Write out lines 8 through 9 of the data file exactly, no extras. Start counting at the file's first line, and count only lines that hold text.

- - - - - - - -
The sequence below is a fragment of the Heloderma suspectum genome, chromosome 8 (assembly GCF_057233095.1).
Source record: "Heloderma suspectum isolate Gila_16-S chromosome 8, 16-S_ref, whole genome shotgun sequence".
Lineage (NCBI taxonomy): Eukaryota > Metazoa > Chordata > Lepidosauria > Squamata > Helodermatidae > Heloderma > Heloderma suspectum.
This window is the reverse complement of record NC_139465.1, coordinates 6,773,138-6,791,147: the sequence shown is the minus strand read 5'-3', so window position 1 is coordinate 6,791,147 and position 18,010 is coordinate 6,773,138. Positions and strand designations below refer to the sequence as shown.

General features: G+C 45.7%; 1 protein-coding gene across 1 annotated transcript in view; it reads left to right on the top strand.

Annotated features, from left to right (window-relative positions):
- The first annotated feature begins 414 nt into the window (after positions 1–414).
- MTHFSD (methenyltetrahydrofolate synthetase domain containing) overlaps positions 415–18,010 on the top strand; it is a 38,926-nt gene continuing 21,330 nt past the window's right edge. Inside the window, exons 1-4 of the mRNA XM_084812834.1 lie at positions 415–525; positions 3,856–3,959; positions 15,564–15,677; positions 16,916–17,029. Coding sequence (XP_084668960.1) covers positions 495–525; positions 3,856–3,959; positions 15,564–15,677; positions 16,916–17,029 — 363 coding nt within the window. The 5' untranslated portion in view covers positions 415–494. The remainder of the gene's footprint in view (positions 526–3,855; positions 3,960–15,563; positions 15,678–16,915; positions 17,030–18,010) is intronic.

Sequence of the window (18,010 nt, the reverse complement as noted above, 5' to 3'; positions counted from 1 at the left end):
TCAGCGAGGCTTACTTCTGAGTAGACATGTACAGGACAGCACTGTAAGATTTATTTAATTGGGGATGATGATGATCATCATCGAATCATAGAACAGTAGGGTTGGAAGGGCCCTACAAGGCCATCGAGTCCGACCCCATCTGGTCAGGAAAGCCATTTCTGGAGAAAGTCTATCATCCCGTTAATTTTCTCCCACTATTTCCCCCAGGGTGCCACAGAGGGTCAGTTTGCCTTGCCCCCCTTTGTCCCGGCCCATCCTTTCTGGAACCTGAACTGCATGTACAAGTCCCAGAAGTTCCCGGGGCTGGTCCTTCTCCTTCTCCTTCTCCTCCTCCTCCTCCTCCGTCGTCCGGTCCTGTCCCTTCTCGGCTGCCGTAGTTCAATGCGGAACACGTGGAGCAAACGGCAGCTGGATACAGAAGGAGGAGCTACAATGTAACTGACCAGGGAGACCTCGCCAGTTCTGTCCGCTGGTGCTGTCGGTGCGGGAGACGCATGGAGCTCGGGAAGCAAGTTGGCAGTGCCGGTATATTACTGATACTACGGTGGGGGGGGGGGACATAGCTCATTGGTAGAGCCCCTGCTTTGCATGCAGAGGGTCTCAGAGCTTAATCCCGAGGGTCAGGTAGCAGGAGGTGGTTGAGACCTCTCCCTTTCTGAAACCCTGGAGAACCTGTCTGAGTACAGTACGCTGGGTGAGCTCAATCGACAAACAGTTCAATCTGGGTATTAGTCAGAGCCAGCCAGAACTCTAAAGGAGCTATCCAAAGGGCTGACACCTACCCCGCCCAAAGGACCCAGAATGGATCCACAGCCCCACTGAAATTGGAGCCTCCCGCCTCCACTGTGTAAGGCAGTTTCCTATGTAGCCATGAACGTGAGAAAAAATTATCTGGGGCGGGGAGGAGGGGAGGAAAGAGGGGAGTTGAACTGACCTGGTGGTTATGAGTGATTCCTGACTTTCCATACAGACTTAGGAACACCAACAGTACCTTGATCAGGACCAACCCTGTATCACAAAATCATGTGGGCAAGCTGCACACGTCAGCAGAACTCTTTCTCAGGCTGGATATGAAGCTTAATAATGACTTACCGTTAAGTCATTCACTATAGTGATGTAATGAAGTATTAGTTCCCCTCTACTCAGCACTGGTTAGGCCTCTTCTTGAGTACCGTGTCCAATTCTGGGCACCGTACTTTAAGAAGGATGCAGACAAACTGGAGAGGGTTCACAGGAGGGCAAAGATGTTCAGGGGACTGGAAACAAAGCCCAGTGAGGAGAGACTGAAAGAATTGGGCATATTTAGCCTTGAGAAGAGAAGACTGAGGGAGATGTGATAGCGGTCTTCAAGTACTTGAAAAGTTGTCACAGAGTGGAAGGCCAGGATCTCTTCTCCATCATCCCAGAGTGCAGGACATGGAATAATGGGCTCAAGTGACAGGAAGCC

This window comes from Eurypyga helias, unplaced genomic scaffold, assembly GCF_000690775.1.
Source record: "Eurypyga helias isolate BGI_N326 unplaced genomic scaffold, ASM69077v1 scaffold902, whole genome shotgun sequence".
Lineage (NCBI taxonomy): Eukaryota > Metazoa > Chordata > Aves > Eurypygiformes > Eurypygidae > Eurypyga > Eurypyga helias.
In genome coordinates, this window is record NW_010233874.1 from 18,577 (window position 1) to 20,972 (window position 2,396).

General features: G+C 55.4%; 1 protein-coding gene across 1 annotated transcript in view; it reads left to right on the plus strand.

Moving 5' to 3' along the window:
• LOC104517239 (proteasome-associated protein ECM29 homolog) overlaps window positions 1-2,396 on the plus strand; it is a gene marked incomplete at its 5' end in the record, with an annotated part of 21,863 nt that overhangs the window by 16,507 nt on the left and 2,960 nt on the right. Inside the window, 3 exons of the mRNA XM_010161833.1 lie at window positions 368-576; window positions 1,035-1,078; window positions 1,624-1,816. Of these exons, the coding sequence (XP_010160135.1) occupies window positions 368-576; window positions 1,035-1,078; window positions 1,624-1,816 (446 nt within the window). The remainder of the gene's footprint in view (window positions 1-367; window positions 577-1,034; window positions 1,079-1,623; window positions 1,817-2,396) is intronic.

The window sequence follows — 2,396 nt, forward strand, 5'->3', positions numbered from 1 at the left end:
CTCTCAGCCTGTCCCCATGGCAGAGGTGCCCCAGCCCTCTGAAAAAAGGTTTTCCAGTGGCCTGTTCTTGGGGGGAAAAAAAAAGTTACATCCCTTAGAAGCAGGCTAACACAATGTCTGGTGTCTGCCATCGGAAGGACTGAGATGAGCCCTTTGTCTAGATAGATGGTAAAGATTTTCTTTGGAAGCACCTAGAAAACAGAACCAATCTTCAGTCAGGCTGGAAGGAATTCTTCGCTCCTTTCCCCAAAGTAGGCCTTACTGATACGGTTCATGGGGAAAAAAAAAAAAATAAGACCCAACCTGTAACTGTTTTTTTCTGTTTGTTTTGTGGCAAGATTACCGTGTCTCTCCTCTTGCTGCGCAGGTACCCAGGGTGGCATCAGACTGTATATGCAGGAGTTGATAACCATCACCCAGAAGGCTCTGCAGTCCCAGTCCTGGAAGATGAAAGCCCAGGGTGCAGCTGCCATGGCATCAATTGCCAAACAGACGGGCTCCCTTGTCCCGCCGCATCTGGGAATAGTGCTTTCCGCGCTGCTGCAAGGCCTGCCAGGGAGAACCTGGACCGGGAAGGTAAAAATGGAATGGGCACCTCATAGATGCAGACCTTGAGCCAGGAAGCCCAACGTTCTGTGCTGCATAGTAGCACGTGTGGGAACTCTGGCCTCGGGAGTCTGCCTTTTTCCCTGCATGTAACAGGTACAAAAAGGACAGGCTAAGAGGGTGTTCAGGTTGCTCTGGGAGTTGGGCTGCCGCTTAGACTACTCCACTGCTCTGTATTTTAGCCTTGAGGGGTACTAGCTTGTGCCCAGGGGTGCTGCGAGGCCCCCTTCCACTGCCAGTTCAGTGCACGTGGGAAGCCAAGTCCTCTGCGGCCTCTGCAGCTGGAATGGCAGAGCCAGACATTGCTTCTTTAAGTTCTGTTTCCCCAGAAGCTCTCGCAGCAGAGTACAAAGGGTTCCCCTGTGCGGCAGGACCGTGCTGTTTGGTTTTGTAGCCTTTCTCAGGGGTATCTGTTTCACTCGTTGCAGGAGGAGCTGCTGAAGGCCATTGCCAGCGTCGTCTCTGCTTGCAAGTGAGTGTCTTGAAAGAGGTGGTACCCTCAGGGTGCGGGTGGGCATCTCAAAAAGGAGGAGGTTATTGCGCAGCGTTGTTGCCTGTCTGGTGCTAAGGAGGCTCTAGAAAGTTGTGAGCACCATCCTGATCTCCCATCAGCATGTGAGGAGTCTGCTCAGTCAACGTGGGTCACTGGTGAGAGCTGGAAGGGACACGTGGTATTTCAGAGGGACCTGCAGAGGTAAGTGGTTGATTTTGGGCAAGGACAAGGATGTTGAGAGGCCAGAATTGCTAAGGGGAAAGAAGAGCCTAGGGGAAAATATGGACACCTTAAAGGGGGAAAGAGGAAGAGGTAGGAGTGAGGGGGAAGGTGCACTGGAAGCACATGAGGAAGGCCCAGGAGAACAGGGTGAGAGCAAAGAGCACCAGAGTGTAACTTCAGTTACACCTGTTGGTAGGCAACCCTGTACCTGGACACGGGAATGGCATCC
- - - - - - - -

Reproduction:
- MTHFSD (methenyltetrahydrofolate synthetase domain containing) overlaps positions 415–18,010 on the top strand; it is a 38,926-nt gene continuing 21,330 nt past the window's right edge. Inside the window, exons 1-4 of the mRNA XM_084812834.1 lie at positions 415–525; positions 3,856–3,959; positions 15,564–15,677; positions 16,916–17,029. Coding sequence (XP_084668960.1) covers positions 495–525; positions 3,856–3,959; positions 15,564–15,677; positions 16,916–17,029 — 363 coding nt within the window. The 5' untranslated portion in view covers positions 415–494. The remainder of the gene's footprint in view (positions 526–3,855; positions 3,960–15,563; positions 15,678–16,915; positions 17,030–18,010) is intronic.

Sequence of the window (18,010 nt, the reverse complement as noted above, 5' to 3'; positions counted from 1 at the left end):